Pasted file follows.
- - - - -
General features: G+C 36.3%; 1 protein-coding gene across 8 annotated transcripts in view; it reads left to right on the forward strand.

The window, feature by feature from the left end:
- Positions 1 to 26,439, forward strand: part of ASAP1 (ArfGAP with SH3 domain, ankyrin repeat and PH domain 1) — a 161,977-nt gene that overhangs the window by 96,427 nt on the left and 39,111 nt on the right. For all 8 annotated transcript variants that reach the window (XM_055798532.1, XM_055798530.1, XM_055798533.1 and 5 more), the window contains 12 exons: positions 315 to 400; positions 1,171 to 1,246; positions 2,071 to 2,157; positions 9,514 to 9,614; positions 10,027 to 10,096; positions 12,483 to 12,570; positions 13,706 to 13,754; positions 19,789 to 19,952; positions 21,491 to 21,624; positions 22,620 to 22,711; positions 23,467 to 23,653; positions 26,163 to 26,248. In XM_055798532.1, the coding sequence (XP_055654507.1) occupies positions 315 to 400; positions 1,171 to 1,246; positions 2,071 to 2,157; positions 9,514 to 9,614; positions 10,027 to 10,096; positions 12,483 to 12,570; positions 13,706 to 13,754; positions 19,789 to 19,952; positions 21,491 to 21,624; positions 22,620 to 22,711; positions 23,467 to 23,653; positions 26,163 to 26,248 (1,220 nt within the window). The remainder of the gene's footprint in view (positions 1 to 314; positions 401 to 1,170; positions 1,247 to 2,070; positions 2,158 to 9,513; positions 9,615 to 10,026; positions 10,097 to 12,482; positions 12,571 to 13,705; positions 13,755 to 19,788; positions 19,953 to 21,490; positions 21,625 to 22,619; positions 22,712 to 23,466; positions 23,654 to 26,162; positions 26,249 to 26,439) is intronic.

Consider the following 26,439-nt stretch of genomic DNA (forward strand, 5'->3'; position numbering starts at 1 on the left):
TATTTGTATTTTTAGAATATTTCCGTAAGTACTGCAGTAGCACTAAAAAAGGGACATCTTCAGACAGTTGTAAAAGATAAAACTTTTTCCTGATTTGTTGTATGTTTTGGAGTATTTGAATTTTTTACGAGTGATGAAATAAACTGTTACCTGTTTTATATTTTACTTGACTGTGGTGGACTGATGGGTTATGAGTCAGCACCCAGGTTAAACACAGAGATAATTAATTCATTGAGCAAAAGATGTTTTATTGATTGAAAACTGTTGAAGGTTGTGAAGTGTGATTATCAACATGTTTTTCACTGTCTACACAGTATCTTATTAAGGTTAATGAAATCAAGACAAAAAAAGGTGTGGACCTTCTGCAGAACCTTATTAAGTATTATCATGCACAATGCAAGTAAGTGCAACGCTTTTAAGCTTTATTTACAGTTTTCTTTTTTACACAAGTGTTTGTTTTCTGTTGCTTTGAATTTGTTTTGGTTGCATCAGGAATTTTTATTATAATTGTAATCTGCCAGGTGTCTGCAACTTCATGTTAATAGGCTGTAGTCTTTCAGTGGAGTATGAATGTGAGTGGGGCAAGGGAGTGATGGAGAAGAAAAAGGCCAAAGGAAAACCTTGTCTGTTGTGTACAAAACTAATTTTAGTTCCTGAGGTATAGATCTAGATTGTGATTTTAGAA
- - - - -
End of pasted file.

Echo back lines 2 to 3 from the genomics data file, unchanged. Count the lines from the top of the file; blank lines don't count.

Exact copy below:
The window, feature by feature from the left end:
- Positions 1 to 26,439, forward strand: part of ASAP1 (ArfGAP with SH3 domain, ankyrin repeat and PH domain 1) — a 161,977-nt gene that overhangs the window by 96,427 nt on the left and 39,111 nt on the right. For all 8 annotated transcript variants that reach the window (XM_055798532.1, XM_055798530.1, XM_055798533.1 and 5 more), the window contains 12 exons: positions 315 to 400; positions 1,171 to 1,246; positions 2,071 to 2,157; positions 9,514 to 9,614; positions 10,027 to 10,096; positions 12,483 to 12,570; positions 13,706 to 13,754; positions 19,789 to 19,952; positions 21,491 to 21,624; positions 22,620 to 22,711; positions 23,467 to 23,653; positions 26,163 to 26,248. In XM_055798532.1, the coding sequence (XP_055654507.1) occupies positions 315 to 400; positions 1,171 to 1,246; positions 2,071 to 2,157; positions 9,514 to 9,614; positions 10,027 to 10,096; positions 12,483 to 12,570; positions 13,706 to 13,754; positions 19,789 to 19,952; positions 21,491 to 21,624; positions 22,620 to 22,711; positions 23,467 to 23,653; positions 26,163 to 26,248 (1,220 nt within the window). The remainder of the gene's footprint in view (positions 1 to 314; positions 401 to 1,170; positions 1,247 to 2,070; positions 2,158 to 9,513; positions 9,615 to 10,026; positions 10,097 to 12,482; positions 12,571 to 13,705; positions 13,755 to 19,788; positions 19,953 to 21,490; positions 21,625 to 22,619; positions 22,712 to 23,466; positions 23,654 to 26,162; positions 26,249 to 26,439) is intronic.